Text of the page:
How purpose drives organisational resilience

Over the past 5 years, firms have been busy prioritising commercial strategies to withstand turbulence and strengthen their footing. But times have changed. Employees expect more. Clients expect more. They want legal solutions that add value and solve business challenges. Employees also want more than a job, they want a reason to work. Purpose, as demonstrated by a firm’s commitment to its values and the actions of its leadership, is a platform for satisfying both. And that means it is also vital for navigating this current period of economic, political and societal volatility.

What is purpose and why is it so powerful?

Purpose can be thought of as being a company's “why”; its reason for being and contribution to the common good that guides decision-making and operations.

It’s powerful because being a part of something greater than oneself is highly motivating. A firm with purpose is also easier to trust than one whose only motivation is revenue growth or maximising shareholder value. And, during times of volatility, a strong purpose helps maintain a clear sense of direction — it provides something to aim at, no matter how rough things get.

Of course, it also helps that purpose appears to be good for business. As EY has reported in ‘Why businesses must harness the power of purpose’ there is a growing body of research that suggests “purpose-driven companies make more money… and are even better at innovation and transformational change”.

Indeed, the Business Case for Purpose, a report by Harvard Business Review and sponsored by EY Beacon Institute, found that 58% of companies at which executives said there was a clearly articulated and understood purpose, reported growth of 10% or more in the previous three years. That compares to 51% where purpose was said to be understood by some areas better than others, and 42% where purpose was not well understood or communicated. 1

Why purpose matters so much now

The sources of volatility affecting the business landscape for law firms were expertly captured by Sarah Walker-Smith, CEO of Shakespeare Martineau at the most recent Multilaw Global Conference. They include the global supply side economic crisis, which is impacting talent availability; geopolitical and climate crises, and rising inequality.

Against this backdrop, Sarah’s unique insight was that firms’ traditional toolbox of responses to major challenges — a clear strategy, strong brand, improved tech — will not be enough this time.

Some or all of these factors remain relevant. But post-COVID, which drove an accelerated humanisation of the workplace, old concepts such as B2B and B2C are fading from relevance. All business today is P2P: people to people. And people, whether clients or staff, are driven by purpose now more than ever.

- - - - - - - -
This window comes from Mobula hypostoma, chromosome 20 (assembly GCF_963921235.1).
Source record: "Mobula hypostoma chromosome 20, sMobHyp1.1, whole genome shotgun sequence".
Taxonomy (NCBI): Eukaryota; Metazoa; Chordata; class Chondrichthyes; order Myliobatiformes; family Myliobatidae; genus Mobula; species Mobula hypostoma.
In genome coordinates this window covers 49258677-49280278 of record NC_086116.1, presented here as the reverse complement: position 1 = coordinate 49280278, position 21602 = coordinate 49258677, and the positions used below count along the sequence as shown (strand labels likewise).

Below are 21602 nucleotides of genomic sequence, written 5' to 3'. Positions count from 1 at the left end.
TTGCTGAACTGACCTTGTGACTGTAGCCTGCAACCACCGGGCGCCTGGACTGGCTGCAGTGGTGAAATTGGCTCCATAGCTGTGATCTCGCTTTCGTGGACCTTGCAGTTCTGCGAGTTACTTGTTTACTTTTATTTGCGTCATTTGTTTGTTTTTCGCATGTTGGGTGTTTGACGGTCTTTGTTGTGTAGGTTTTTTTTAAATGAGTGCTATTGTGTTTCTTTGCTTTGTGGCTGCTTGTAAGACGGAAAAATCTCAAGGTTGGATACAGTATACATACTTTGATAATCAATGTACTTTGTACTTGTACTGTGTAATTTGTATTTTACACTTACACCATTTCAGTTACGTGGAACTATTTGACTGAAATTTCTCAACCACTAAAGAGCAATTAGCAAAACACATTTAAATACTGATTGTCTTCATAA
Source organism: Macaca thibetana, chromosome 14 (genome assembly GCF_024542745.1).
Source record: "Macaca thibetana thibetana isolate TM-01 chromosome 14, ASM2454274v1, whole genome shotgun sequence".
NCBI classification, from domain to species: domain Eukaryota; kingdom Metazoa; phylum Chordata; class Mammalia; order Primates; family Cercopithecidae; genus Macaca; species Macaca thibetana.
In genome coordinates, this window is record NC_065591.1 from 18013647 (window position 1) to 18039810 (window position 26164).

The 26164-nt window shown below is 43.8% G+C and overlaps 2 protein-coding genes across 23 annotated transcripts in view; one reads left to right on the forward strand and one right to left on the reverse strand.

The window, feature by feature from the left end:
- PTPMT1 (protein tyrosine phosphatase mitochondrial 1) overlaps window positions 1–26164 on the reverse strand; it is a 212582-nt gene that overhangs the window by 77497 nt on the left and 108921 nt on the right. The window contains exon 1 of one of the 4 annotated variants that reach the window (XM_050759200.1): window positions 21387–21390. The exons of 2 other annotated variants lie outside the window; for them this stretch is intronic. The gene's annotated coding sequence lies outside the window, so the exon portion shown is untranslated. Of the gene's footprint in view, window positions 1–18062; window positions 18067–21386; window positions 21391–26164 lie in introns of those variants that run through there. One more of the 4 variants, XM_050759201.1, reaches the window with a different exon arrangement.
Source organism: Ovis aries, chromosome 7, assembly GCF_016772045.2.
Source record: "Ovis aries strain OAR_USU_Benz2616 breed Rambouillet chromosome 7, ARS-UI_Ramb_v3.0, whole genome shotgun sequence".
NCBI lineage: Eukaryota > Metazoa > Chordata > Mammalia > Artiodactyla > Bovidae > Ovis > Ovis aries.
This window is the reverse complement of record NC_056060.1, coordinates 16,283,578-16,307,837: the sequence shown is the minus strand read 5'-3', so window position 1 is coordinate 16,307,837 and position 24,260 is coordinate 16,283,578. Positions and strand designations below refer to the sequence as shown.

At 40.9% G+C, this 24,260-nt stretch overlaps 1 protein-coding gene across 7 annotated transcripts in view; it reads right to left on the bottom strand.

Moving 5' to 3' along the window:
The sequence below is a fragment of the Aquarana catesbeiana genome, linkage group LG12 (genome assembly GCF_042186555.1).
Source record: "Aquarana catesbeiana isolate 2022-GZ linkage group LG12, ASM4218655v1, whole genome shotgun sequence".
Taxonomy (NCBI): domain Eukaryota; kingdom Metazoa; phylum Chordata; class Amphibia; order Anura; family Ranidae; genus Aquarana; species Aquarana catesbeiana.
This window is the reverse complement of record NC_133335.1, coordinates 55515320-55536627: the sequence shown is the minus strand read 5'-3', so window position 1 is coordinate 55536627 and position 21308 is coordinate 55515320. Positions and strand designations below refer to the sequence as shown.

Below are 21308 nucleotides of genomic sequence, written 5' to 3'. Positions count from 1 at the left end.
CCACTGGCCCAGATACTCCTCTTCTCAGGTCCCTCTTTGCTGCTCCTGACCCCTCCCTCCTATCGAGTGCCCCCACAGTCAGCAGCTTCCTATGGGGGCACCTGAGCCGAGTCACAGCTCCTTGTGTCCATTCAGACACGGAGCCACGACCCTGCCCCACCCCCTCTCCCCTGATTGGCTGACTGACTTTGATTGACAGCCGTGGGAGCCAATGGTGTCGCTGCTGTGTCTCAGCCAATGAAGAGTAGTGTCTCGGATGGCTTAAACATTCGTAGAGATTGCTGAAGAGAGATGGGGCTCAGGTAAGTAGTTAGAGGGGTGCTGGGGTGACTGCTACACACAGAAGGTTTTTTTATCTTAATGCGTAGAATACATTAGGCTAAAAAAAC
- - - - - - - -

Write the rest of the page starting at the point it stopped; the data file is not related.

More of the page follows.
Putting purpose into action

So, with the business case for purpose now stronger than it has ever been, how can you define your firm’s purpose, communicate it to staff and clients, and ensure it remains relevant and engaging?

Before we get into practical steps, there is one important guiding principle to remember: your purpose doesn’t have to be world-changing. Something realistic and relatable, built around your unique skills and characteristics, will always be more powerful and impactful. You might struggle to take on world poverty or global climate change alone, but you can certainly address inequality or sustainability in your market, industry, or local town.

Here are four actions your firm can take to both better understand its purpose and begin putting it into action.


1Be detailed and don’t rush.

Be sure to invest an appropriate amount of the firm’s time — especially that of leaders — in thinking and reflecting on your purpose. Your purpose might have a catchy title or tagline (or it might not), but you also need to be able to define it in a high level of detail. After all, it guides everything you do. Be sure to include the points of differentiation that mean your firm can make a unique contribution to your goal.


2Communicate, widely and often.

Communicate your purpose widely and often, at all levels, by using it to frame important strategic initiatives, the clients you choose to work with and the industries you work in. As the firm’s reason for being, your purpose needs to become so ingrained in the thinking and actions of staff that it is almost a reflex. That will take constant reminding — but not nagging — reinforced by visible connections between the work they do and the firm’s overall purpose.


3Make purposeful decisions.

Purpose can be a powerful tool for deciding where your biggest opportunities as a business are and how to claim them. And making choices that are aligned with your purpose continuously reinforces your values in the eyes of all key stakeholders.


4Monitor and revisit, regularly.

As much as consistency is a vital factor in successfully harnessing the power of purpose, the market landscape is constantly changing, especially at times of high volatility. So to stay relevant it’s equally important to monitor and regularly reassess your purpose.


As a final thought, purpose is something that must be carefully considered, attended to every day, and reviewed often. For all that purpose must be something that staff and clients can get on board with, it is the sole responsibility of a firm’s leaders to own and drive.

As Michael Beer, the Cahners-Rabb Professor of Business Administration, Emeritus, at Harvard Business School has said of purpose: “You can’t just adopt it…it has to be driven, operationally and in depth, by the CEO and the top leadership team.